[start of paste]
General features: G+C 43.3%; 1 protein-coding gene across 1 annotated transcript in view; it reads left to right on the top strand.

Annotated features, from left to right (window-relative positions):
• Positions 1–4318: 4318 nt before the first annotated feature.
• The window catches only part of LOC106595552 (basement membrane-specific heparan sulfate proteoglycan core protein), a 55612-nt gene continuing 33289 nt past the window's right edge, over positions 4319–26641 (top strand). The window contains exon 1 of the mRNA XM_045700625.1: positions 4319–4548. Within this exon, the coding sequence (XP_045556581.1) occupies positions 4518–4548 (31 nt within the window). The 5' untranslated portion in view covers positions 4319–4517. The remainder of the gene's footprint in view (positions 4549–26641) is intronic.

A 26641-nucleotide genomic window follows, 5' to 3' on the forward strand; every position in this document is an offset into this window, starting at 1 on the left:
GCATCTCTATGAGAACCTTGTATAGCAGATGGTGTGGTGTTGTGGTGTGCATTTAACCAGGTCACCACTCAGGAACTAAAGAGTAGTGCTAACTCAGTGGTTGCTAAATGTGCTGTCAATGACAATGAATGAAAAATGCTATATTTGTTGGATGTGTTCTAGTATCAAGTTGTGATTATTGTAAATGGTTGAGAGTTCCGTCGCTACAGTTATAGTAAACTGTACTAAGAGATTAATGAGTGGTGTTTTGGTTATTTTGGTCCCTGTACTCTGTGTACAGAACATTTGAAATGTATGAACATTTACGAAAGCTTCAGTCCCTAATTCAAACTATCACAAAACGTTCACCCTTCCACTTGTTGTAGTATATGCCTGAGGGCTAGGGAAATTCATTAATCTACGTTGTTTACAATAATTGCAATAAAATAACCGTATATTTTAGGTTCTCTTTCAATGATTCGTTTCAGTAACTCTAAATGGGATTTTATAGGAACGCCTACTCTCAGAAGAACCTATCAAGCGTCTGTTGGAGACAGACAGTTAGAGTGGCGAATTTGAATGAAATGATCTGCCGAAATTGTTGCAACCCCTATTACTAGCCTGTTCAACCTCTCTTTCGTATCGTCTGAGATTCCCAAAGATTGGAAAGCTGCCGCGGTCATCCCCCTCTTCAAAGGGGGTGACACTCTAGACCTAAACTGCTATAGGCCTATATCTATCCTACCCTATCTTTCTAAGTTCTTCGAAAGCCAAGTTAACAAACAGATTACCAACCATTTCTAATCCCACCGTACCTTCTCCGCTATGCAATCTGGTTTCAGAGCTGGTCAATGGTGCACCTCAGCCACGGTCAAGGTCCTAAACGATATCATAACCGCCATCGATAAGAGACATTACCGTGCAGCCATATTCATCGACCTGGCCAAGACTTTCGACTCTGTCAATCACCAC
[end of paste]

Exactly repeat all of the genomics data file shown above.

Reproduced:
General features: G+C 43.3%; 1 protein-coding gene across 1 annotated transcript in view; it reads left to right on the top strand.

Annotated features, from left to right (window-relative positions):
• Positions 1–4318: 4318 nt before the first annotated feature.
• The window catches only part of LOC106595552 (basement membrane-specific heparan sulfate proteoglycan core protein), a 55612-nt gene continuing 33289 nt past the window's right edge, over positions 4319–26641 (top strand). The window contains exon 1 of the mRNA XM_045700625.1: positions 4319–4548. Within this exon, the coding sequence (XP_045556581.1) occupies positions 4518–4548 (31 nt within the window). The 5' untranslated portion in view covers positions 4319–4517. The remainder of the gene's footprint in view (positions 4549–26641) is intronic.

A 26641-nucleotide genomic window follows, 5' to 3' on the forward strand; every position in this document is an offset into this window, starting at 1 on the left:
GCATCTCTATGAGAACCTTGTATAGCAGATGGTGTGGTGTTGTGGTGTGCATTTAACCAGGTCACCACTCAGGAACTAAAGAGTAGTGCTAACTCAGTGGTTGCTAAATGTGCTGTCAATGACAATGAATGAAAAATGCTATATTTGTTGGATGTGTTCTAGTATCAAGTTGTGATTATTGTAAATGGTTGAGAGTTCCGTCGCTACAGTTATAGTAAACTGTACTAAGAGATTAATGAGTGGTGTTTTGGTTATTTTGGTCCCTGTACTCTGTGTACAGAACATTTGAAATGTATGAACATTTACGAAAGCTTCAGTCCCTAATTCAAACTATCACAAAACGTTCACCCTTCCACTTGTTGTAGTATATGCCTGAGGGCTAGGGAAATTCATTAATCTACGTTGTTTACAATAATTGCAATAAAATAACCGTATATTTTAGGTTCTCTTTCAATGATTCGTTTCAGTAACTCTAAATGGGATTTTATAGGAACGCCTACTCTCAGAAGAACCTATCAAGCGTCTGTTGGAGACAGACAGTTAGAGTGGCGAATTTGAATGAAATGATCTGCCGAAATTGTTGCAACCCCTATTACTAGCCTGTTCAACCTCTCTTTCGTATCGTCTGAGATTCCCAAAGATTGGAAAGCTGCCGCGGTCATCCCCCTCTTCAAAGGGGGTGACACTCTAGACCTAAACTGCTATAGGCCTATATCTATCCTACCCTATCTTTCTAAGTTCTTCGAAAGCCAAGTTAACAAACAGATTACCAACCATTTCTAATCCCACCGTACCTTCTCCGCTATGCAATCTGGTTTCAGAGCTGGTCAATGGTGCACCTCAGCCACGGTCAAGGTCCTAAACGATATCATAACCGCCATCGATAAGAGACATTACCGTGCAGCCATATTCATCGACCTGGCCAAGACTTTCGACTCTGTCAATCACCAC